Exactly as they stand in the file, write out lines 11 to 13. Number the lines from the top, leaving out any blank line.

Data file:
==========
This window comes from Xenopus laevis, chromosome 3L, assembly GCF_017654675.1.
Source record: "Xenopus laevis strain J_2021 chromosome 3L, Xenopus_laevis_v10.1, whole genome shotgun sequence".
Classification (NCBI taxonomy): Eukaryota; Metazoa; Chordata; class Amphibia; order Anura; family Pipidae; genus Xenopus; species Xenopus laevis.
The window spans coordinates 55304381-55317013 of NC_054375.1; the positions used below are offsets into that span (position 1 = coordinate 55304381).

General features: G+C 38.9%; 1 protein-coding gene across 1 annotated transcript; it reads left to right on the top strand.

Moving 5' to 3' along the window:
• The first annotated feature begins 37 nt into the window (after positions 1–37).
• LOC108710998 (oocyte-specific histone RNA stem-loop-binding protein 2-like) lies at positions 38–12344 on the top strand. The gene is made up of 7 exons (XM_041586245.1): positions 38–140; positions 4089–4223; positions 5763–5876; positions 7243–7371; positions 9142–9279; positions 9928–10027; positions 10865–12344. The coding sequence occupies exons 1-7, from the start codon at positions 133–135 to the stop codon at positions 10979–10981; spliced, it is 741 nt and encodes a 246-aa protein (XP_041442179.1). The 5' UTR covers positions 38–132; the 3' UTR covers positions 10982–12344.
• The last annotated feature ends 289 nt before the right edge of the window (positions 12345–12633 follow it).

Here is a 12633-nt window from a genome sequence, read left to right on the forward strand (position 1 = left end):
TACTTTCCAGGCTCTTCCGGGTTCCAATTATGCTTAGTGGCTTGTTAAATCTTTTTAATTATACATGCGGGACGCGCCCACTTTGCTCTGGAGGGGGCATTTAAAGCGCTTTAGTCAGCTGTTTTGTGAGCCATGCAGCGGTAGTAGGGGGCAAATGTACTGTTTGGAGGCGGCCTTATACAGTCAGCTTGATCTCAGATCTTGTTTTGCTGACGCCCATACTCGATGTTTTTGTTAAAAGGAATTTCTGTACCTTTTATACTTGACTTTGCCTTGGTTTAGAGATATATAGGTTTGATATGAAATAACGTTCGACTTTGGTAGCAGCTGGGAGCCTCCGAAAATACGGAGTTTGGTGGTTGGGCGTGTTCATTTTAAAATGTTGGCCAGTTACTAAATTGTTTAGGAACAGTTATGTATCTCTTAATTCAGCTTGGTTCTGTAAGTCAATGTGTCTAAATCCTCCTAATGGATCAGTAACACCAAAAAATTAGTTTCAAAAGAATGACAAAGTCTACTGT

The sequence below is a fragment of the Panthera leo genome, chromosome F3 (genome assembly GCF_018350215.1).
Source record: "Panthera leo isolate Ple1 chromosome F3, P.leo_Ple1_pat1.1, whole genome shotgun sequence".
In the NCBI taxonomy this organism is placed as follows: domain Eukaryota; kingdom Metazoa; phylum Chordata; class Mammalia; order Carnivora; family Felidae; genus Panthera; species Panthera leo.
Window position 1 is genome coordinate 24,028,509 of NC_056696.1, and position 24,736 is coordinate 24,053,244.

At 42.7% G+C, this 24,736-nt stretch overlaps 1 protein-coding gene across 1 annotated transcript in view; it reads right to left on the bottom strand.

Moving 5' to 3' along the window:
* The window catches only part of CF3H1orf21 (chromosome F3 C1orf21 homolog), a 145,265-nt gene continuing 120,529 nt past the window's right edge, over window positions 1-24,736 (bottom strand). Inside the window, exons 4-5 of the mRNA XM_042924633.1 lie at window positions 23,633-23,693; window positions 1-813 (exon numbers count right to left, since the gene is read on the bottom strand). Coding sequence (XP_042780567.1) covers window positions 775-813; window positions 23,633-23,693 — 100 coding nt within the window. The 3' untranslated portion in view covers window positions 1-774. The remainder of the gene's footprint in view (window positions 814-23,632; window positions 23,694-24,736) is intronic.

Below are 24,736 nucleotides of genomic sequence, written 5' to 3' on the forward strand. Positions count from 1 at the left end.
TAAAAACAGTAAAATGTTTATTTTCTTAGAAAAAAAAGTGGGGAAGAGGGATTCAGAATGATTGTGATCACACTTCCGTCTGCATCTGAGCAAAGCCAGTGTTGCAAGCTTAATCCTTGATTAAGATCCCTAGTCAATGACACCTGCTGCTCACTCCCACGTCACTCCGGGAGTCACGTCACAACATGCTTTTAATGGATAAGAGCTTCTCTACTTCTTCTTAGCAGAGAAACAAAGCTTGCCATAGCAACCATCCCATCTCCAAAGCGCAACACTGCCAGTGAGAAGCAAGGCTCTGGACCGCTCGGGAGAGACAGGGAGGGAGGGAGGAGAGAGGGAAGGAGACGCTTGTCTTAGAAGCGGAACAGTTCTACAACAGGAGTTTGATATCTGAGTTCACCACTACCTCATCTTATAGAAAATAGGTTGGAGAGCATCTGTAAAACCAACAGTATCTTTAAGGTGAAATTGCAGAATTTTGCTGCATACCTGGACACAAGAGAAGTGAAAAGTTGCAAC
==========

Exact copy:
TACTTTCCAGGCTCTTCCGGGTTCCAATTATGCTTAGTGGCTTGTTAAATCTTTTTAATTATACATGCGGGACGCGCCCACTTTGCTCTGGAGGGGGCATTTAAAGCGCTTTAGTCAGCTGTTTTGTGAGCCATGCAGCGGTAGTAGGGGGCAAATGTACTGTTTGGAGGCGGCCTTATACAGTCAGCTTGATCTCAGATCTTGTTTTGCTGACGCCCATACTCGATGTTTTTGTTAAAAGGAATTTCTGTACCTTTTATACTTGACTTTGCCTTGGTTTAGAGATATATAGGTTTGATATGAAATAACGTTCGACTTTGGTAGCAGCTGGGAGCCTCCGAAAATACGGAGTTTGGTGGTTGGGCGTGTTCATTTTAAAATGTTGGCCAGTTACTAAATTGTTTAGGAACAGTTATGTATCTCTTAATTCAGCTTGGTTCTGTAAGTCAATGTGTCTAAATCCTCCTAATGGATCAGTAACACCAAAAAATTAGTTTCAAAAGAATGACAAAGTCTACTGT

The sequence below is a fragment of the Panthera leo genome, chromosome F3 (genome assembly GCF_018350215.1).
Source record: "Panthera leo isolate Ple1 chromosome F3, P.leo_Ple1_pat1.1, whole genome shotgun sequence".